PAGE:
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politicsUSA

Confused about the cost of going to college? Join the club.

Soaring tuition costs in the United States aren’t the only barrier to attending college these days. Many Americans struggle with a more basic task: simply determining how much a bachelor’s degree would cost them.

A new study from Gallup and the higher education foundation Lumina shows that a large majority of people remain convinced of the merits of going to college. But costs deter many from enrolling, as less than a quarter of respondents were able to estimate the cost of earning a bachelor’s degree to be within $5,000 of its actual price, according to the analysis.

Fog over tuition fees

Such confusion is particularly problematic as colleges raise the price of attendance to nearly six figures, often as a marketing ploy to signal their exclusivity. Because few students and their families actually pay that price, thanks to financial aid and other supports, focusing on that number can be misleading, experts note.

“People hear about $100,000, and then they assume that’s what college costs,” Courtney Brown, Lumina’s vice president of impact and planning, told CBS MoneyWatch. “This story becomes the myth of what it costs.”

Yet it’s also difficult for people to predict what college will cost from year to year, given that students must reapply for financial aid each year, while colleges often change their tuition and fees, she noted. This can be confusing for students, especially when they don’t have much wiggle room in their budget.

“Colleges are doing their students a disservice because there isn’t complete information on how much it costs,” Brown said. “The No. 1 recommendation is that institutions need to be more transparent about exactly what it will cost” to earn a degree.

This may partly explain why the majority of respondents were unable to accurately estimate the cost of attending college. The true cost of attending an in-state public college is about $15,000 a year, Gallup and Lumina said. But about half of those surveyed said they thought the price was less than $10,000 a year, while a third pegged it at more than $20,000 a year.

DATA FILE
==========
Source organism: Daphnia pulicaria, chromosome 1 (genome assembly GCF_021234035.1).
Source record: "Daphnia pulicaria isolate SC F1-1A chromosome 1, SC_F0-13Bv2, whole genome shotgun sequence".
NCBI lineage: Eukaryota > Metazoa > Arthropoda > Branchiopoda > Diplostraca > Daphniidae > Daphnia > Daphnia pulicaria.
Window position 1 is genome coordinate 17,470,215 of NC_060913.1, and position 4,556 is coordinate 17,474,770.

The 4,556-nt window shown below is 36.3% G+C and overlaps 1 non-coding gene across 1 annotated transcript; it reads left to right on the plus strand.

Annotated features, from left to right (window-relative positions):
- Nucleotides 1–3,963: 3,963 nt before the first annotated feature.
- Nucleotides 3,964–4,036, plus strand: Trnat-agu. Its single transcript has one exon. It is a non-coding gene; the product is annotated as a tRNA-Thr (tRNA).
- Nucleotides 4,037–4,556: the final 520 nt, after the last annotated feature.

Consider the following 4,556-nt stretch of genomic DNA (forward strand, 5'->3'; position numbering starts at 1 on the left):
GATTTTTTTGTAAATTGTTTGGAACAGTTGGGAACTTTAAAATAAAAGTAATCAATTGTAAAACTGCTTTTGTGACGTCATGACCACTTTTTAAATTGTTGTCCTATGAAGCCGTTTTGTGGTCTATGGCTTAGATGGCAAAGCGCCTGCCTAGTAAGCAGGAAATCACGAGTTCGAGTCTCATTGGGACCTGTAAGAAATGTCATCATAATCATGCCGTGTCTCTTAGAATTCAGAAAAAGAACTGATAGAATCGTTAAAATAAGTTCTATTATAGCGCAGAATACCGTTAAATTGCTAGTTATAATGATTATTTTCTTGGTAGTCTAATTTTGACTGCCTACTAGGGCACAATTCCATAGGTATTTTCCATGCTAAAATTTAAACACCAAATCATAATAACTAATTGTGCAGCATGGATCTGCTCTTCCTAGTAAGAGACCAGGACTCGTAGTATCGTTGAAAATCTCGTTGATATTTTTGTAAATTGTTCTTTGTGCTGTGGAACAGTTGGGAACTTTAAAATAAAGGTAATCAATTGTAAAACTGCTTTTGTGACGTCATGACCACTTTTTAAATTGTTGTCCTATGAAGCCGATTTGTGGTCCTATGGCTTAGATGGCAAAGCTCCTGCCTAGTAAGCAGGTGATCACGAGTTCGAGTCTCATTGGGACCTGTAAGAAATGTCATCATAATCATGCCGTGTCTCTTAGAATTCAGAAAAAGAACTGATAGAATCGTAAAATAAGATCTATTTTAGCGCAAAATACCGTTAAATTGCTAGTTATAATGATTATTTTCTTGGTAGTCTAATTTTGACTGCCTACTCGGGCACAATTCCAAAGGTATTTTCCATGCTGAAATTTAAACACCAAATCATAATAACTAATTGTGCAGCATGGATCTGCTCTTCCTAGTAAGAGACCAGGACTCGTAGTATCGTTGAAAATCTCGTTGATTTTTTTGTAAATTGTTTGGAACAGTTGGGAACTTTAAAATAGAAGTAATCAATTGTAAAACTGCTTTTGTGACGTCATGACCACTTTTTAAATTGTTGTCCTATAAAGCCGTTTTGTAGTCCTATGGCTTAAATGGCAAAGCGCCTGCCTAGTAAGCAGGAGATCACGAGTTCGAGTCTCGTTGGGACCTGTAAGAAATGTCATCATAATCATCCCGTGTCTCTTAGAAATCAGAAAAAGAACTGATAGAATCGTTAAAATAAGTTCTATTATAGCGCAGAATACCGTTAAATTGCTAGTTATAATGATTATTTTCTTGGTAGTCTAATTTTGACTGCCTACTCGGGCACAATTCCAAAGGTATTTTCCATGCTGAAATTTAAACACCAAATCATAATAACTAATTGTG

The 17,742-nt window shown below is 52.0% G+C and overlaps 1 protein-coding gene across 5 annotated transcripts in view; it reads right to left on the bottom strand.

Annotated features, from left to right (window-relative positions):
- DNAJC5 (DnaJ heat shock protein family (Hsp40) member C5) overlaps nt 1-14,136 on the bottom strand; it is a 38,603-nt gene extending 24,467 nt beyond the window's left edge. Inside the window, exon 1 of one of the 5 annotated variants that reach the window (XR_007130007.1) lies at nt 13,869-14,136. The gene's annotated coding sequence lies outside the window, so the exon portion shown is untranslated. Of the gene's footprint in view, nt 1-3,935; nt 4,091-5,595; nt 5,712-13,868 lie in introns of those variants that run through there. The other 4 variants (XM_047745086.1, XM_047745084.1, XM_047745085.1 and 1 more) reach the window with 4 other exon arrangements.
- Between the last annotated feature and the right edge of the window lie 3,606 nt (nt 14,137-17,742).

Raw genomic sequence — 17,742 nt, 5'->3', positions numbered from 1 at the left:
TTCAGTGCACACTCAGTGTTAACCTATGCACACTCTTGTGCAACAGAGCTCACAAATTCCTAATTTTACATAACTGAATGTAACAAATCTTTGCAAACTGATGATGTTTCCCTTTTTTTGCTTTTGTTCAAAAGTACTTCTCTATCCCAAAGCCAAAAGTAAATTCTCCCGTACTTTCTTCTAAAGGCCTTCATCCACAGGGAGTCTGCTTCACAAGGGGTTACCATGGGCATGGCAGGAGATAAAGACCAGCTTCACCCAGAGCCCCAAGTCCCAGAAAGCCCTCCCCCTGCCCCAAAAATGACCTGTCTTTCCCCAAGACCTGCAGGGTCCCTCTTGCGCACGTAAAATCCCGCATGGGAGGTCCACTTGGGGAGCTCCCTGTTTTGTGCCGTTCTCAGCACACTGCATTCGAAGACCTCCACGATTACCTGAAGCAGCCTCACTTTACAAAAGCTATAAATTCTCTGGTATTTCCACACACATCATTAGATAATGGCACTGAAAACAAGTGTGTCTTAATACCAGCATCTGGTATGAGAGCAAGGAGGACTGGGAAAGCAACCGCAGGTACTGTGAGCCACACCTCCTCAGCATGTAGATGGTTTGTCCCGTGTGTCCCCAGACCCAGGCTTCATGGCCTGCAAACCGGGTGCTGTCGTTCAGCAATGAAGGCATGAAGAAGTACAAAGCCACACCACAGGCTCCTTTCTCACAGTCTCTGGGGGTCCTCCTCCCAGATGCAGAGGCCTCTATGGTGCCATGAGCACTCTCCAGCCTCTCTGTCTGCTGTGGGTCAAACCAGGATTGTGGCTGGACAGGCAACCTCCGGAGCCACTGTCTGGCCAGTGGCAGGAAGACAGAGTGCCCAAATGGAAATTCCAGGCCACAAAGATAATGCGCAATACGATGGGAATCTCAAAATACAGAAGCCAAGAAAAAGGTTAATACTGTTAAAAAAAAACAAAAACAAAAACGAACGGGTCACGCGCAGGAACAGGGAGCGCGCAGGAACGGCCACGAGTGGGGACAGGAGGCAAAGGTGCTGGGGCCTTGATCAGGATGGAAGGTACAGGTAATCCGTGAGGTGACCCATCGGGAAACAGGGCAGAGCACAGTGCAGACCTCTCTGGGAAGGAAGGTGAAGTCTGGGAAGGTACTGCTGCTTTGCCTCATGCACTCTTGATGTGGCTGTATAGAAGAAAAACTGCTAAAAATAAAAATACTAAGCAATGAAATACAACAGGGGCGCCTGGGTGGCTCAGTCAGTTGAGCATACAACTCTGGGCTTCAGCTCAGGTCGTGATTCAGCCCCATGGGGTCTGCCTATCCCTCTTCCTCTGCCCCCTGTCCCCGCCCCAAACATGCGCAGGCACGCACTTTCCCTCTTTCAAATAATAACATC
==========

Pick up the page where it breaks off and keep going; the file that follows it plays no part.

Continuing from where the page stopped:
Both of these misperceptions can lead to poor results. For example, people who think college is more expensive than it actually is might be less likely to enroll, thereby missing out on crucial educational opportunities.

Meanwhile, “those who underestimate the cost may be more worrisome, because they are the ones who have to take out more loans,” Brown noted. “They think it won’t cost as much, and then they realize, ‘Oh, wait, I have to pay for housing, board, food and all these other things,’ and they’re the ones who have to take out more loans .

“It impacts everything”

The study, which surveyed nearly 14,000 people ranging from enrolled students to Americans who have never attended college, also highlights the negative impact of student debt on people’s lives.

About 7 in 10 people with student loans reported delaying at least one major milestone because of debt, ranging from buying a home to getting married. About 1 in 7 people said they put off getting married or having children because of their college loans, the study found.

“It’s really important to pay attention to, because if we want to have thriving communities, we can’t have people crippled by student debt,” Brown said. “If you can’t continue your normal activities because of this, then it’s a problem for our communities, and it impacts everything: it impacts our health, it impacts our democracy, it has an impact on our community life.”


Students struggle as university prices soar

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Brown noted that it’s important to address student debt through new repayment plans or forgiveness, as the Biden administration is doing, but she added that there also needs to be a focus on control of the costs of university studies and greater transparency for students.

“College degrees are important to our current and future workforce. We know that more educated people are healthier, contribute more to our communities and are more satisfied in their jobs,” Brown said.

She added: “But it’s not affordable, and we need to get to the root cause of this problem and try to find ways to make it affordable and end this significant accumulation of student debt that is crippling so many people.”

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